“My First Best Poem”


Breaking free from the formula

I overhear a student telling his table partner, “This is my first best poem.” There is so much pride in this comment, as well as enthusiasm for writing future poems. Writing poetry in my creative writing class has become very rewarding for my students—and for me, too.

Many middle school students have not had much previous instruction, practice, or success at writing poetry. Some of my 7th and 8th grade students may have written formulaic poetry in the past. You know the kind: diamonte, acrostic, cinquain. Before anything else, I must guide them past the idea that poetry has to rhyme. All too often students resort to forced rhymes and predictable poetry. The extended metaphor often yields an authentic and insightful piece of writing. The objective in this lesson is to focus on an interesting and original comparison by juxtaposing an abstract idea with a concrete object.

Getting started

We start by dividing the white board in half. On one side we list concrete nouns, on the other we list abstract nouns. Students usually need a little coaching with abstract nouns. Freedom, Guilt, Hope, Regret, Fear, Pride, Trust, Experience, Greed, Sorrow. We generate a list that fills the board. Students keep adding to it as the week unfolds.

Next, we code the abstract nouns with a little red minus sign for words that have a negative connotation and a green plus sign if they have a positive connotation. We then connect one abstract noun to a concrete noun. For example, “disappointment is a sour apple” or “hope is a lantern.”

Time for a mentor text

Enter Emily Dickinson’s “Hope Is a Thing with Feathers”. I show students all the words associated with birds in this poem: perches, sings, gale. We go back to the concrete word they chose for the metaphor and list as many words as possible that are associated with that word.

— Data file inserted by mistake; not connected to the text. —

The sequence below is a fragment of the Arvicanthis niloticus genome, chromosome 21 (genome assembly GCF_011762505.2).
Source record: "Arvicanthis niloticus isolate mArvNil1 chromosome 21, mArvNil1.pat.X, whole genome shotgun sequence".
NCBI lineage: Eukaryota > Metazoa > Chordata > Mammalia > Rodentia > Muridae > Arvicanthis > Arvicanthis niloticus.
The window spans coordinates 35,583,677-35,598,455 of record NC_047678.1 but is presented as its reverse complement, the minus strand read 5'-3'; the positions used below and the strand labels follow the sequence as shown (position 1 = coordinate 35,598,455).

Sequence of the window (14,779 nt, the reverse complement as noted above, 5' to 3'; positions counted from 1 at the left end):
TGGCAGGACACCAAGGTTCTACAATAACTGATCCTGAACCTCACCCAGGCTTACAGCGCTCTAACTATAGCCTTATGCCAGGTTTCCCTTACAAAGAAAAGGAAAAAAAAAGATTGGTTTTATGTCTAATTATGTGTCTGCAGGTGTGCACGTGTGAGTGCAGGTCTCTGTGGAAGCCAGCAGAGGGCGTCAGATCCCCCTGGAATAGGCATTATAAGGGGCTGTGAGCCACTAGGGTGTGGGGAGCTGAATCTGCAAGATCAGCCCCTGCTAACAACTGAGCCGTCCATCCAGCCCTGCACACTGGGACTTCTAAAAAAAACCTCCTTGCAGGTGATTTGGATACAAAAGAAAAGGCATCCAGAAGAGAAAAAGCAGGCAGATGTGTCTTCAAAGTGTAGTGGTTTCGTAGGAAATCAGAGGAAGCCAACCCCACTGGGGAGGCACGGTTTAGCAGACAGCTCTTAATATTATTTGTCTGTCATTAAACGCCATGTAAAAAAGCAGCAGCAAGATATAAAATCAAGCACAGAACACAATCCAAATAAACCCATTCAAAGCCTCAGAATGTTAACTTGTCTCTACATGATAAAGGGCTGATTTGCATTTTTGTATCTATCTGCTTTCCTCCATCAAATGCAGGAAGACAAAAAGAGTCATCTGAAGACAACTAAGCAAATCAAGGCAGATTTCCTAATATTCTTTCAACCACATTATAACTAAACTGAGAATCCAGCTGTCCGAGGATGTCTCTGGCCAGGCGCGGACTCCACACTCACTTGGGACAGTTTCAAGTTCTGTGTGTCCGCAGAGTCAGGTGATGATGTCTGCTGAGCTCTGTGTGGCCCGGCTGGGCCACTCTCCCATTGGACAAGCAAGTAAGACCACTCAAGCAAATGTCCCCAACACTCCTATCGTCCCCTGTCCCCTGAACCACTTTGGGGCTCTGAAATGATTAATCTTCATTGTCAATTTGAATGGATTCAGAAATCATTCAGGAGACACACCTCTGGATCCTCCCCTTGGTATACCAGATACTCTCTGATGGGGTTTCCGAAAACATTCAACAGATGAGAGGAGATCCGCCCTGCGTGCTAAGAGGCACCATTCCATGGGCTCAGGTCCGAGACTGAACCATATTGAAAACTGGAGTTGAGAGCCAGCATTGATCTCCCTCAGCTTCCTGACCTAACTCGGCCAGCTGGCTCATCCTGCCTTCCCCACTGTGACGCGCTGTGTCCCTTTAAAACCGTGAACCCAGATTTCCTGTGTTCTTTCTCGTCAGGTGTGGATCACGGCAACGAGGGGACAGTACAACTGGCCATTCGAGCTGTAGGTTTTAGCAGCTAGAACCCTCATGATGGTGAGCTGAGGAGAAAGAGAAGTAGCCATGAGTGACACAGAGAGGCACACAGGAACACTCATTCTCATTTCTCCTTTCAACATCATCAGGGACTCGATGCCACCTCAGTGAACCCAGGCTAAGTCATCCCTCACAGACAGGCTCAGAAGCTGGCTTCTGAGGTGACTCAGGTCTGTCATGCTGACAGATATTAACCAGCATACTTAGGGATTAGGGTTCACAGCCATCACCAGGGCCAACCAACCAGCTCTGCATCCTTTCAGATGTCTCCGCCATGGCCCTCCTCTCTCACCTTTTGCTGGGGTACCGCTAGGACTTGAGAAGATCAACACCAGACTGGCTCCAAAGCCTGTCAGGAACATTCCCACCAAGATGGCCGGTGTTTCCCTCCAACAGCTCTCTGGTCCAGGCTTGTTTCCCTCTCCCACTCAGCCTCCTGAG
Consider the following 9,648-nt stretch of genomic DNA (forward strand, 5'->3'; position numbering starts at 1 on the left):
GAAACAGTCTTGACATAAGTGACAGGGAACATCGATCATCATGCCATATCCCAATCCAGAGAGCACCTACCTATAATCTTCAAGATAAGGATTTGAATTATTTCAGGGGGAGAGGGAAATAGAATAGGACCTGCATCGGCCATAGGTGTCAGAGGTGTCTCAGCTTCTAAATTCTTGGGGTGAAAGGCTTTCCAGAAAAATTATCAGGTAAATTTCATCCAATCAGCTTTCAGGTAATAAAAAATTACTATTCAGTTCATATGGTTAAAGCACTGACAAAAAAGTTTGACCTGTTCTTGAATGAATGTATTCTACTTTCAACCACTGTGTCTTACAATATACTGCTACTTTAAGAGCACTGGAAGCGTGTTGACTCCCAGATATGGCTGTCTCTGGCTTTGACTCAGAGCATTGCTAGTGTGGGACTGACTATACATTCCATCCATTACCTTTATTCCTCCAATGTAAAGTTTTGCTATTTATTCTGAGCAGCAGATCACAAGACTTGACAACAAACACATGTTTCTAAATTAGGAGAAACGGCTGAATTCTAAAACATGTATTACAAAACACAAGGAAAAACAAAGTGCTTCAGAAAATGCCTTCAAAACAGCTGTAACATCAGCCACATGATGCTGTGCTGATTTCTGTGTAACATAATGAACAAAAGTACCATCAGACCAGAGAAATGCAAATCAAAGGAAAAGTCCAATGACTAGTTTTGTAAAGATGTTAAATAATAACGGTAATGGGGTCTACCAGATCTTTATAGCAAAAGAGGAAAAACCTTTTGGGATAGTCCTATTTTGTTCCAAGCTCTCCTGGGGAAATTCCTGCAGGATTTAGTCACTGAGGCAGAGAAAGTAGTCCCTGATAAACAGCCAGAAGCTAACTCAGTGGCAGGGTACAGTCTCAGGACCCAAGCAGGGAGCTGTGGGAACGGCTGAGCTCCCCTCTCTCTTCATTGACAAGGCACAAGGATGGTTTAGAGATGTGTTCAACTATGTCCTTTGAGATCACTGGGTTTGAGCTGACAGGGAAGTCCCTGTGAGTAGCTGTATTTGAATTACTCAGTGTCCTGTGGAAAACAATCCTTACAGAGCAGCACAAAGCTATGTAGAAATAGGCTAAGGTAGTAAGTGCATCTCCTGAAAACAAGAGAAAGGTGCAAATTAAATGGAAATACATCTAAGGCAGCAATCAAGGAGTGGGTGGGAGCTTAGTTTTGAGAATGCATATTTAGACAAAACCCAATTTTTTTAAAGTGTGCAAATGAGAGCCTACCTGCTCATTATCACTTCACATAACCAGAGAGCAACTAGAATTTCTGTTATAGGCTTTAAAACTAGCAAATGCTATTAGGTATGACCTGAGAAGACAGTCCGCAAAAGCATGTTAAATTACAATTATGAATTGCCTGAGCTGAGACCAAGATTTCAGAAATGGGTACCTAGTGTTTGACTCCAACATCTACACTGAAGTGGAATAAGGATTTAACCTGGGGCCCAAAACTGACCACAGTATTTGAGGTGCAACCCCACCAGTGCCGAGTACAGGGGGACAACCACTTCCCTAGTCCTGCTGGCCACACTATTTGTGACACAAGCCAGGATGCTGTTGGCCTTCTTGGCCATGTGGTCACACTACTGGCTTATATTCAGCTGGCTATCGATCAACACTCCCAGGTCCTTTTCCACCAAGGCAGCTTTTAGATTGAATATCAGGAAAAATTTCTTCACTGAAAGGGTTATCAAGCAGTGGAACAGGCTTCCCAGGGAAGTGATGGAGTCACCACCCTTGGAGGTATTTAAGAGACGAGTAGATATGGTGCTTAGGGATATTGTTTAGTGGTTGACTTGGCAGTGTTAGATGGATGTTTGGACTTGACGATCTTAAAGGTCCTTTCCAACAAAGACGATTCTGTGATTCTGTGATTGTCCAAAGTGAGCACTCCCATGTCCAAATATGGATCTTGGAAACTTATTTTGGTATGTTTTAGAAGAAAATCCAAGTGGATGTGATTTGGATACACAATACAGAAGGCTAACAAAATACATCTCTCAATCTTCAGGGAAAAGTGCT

I explain that an extended metaphor describes two things simultaneously. While the poet is describing a lantern with its sturdy handle, the rays of candle light, and so on, he is really describing the concept of hope. We read a few extended metaphors from students of yesteryear. Together we analyze what makes the two examples work.

We notice the title is the first line – the metaphor. We agree that eight lines are sufficient. Any shorter and the poem is too brief; any longer than eight lines and it becomes repetitive.

Reflecting on the lesson

I have decided the most valuable step is creating a list of those words related to the concrete noun. If the concrete word is “ocean,” then related words could include wave, tide, swell, riptide, shore, sandy, salty, seagull. If the word is “candle,” related words could be wax, wick, flame, flicker, light. Invest well in this step so young writers will have enough substance to make their extended metaphor interesting and well developed.

Sharing extended metaphors on the class blog is a treat. After several days of composing and revising the poems, students are eager to share. They enthusiastically comment on each other’s poems and fervently read comments on their own poems.

There is no greater sense of shared accomplishment than hearing students ask, “Can I write another one?”

About the Author
Pamela Thomas teaches English and creative writing to seventh and eighth graders. During her twenty-eight year career, she has enjoyed watching technology evolve from computer labs to the current 1:1 model. While the methods of writing and publishing have evolved, she never loses sight of the ultimate goal of teaching students how to find their voice in order to express their ideas. When she isn’t teaching, she enjoys quilting, reading, and walking her goldendoodle, Buddy.

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